Optimism and Pessimism

Stephen M. Schueller*, Martin E P Seligman

*Corresponding author for this work

Research output: Chapter in Book/Report/Conference proceedingChapter

22 Scopus citations


This chapter discusses the link between pessimism and optimism and the onset and recurrence of depression. Optimistic individuals tend to be happier, more successful, and more resistant to a variety of mental disorders, including depression. Pessimists, on the other hand, worry about the future, doubt they will reach their goals, and expect the worst. Not surprisingly, pessimists are more likely to experience depression and the most pessimistic individuals experience the most severe episodes. Although optimism is commonly defined as expecting the best and looking to the positive side of life, there are two dominant modes of measurement: dispositional optimism and attributional style. Optimism is related to the onset of depression, the characteristics of depressive episodes, and the occurrence of subsequent episodes. The link between optimism and depression is best understood within the framework of cognitive theories of depression. Cognitive theories of depression posit that onset is caused by a maladaptive cognitive style. Depressogenic cognitions are a risk factor for depression in just the same way that smoking is a risk factor for lung cancer. Different optimism interventions that have been successful in preventing depression are discussed.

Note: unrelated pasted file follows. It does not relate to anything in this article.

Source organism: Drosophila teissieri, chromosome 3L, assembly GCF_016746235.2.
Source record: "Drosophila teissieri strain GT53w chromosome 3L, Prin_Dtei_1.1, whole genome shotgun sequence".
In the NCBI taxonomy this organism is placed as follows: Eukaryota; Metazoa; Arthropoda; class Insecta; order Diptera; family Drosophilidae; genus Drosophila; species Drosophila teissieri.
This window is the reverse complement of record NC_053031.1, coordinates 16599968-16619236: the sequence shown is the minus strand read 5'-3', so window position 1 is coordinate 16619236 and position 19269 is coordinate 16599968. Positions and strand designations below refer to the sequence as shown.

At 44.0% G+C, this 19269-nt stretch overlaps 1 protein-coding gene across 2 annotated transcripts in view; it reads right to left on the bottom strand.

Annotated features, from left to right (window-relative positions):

Original languageEnglish (US)
Title of host publicationRisk Factors in Depression
PublisherElsevier Inc
Number of pages24
ISBN (Print)9780080450780
StatePublished - 2008

ASJC Scopus subject areas

  • Dentistry(all)
  • Medicine(all)


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